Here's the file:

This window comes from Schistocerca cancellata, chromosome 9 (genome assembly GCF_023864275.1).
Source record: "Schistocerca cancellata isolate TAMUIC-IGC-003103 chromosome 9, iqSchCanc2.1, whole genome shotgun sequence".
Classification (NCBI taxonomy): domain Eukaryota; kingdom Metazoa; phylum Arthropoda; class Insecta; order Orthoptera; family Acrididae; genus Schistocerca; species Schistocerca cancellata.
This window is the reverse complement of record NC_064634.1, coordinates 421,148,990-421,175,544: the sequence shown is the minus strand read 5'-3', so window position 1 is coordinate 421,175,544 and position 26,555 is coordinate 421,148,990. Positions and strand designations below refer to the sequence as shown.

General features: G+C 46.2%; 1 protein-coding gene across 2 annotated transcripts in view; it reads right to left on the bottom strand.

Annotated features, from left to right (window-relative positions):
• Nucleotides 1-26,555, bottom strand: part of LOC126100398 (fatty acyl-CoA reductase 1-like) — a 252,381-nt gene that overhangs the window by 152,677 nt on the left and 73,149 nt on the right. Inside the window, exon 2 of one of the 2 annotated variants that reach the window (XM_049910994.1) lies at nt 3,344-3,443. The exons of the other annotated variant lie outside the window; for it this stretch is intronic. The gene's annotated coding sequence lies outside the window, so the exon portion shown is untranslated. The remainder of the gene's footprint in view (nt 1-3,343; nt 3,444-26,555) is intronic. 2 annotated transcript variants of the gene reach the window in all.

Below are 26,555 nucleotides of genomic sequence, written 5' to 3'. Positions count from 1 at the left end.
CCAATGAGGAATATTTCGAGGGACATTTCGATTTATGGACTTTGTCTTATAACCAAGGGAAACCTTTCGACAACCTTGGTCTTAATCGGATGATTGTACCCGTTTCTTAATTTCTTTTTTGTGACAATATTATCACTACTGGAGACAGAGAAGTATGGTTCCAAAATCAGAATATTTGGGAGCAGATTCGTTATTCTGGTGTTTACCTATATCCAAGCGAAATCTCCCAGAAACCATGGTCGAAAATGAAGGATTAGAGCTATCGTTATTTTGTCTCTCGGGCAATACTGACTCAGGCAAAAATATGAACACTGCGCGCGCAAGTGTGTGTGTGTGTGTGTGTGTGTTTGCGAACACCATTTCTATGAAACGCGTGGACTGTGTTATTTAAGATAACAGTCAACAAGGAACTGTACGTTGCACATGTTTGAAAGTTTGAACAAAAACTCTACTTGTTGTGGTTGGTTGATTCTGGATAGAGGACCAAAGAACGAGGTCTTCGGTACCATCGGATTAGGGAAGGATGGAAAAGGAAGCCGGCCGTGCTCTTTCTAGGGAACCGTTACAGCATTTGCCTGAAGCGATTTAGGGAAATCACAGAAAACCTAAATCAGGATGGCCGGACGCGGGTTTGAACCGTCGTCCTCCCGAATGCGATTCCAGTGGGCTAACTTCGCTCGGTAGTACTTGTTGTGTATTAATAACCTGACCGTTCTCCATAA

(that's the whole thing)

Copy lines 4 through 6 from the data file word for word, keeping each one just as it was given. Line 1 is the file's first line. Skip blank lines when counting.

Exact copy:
This window is the reverse complement of record NC_064634.1, coordinates 421,148,990-421,175,544: the sequence shown is the minus strand read 5'-3', so window position 1 is coordinate 421,175,544 and position 26,555 is coordinate 421,148,990. Positions and strand designations below refer to the sequence as shown.

General features: G+C 46.2%; 1 protein-coding gene across 2 annotated transcripts in view; it reads right to left on the bottom strand.

Annotated features, from left to right (window-relative positions):